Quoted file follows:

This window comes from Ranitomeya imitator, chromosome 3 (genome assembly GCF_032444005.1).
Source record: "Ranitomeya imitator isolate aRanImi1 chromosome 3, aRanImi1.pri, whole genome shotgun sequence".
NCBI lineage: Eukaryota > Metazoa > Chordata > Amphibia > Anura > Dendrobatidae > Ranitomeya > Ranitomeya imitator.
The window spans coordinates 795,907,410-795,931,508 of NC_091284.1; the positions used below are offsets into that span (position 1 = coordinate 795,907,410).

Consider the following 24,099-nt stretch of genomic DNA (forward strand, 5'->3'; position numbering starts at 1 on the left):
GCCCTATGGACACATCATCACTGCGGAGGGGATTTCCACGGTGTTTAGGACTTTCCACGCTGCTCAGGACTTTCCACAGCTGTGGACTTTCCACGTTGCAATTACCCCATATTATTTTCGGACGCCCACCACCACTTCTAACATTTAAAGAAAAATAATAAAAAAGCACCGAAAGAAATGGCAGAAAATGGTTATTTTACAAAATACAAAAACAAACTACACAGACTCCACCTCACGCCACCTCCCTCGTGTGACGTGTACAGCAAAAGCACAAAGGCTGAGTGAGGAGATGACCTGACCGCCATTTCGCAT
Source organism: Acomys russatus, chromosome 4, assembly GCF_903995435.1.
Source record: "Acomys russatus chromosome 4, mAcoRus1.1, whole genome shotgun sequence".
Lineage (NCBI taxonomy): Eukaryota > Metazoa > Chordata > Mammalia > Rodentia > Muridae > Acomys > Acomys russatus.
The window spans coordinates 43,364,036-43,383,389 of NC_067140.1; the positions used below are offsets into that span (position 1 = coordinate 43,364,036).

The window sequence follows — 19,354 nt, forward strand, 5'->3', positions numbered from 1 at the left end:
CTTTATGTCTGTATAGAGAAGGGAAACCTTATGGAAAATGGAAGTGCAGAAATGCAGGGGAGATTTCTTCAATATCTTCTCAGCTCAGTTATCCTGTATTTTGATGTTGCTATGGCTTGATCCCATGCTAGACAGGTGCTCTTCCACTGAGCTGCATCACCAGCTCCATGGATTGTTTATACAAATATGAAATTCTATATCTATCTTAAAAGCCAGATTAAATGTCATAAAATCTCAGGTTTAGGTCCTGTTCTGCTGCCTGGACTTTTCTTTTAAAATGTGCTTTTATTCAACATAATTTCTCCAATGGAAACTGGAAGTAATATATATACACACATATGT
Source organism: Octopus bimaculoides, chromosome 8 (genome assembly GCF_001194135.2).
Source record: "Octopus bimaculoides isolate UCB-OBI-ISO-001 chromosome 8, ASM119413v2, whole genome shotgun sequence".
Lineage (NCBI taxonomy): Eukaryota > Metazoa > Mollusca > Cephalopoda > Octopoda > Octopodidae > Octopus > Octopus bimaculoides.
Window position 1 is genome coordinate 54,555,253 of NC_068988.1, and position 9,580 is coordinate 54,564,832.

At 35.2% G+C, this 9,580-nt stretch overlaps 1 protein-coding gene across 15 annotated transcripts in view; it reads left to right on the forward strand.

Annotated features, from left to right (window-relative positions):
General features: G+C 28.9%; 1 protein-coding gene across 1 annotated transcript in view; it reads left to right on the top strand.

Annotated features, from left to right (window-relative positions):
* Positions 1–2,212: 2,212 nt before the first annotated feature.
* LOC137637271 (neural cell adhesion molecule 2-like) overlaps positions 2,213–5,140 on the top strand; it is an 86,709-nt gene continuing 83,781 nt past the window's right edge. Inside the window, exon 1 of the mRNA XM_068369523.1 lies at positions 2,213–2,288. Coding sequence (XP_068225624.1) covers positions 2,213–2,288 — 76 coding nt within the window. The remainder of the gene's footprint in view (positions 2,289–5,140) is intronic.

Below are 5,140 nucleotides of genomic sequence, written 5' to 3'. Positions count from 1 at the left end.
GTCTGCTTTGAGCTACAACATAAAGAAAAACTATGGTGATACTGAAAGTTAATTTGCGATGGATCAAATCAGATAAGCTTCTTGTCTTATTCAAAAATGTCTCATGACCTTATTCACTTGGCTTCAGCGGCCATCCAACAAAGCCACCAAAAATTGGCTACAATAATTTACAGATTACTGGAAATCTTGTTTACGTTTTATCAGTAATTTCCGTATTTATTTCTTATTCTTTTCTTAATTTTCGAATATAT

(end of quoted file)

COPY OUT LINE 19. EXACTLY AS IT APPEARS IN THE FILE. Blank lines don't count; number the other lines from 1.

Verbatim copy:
General features: G+C 28.9%; 1 protein-coding gene across 1 annotated transcript in view; it reads left to right on the top strand.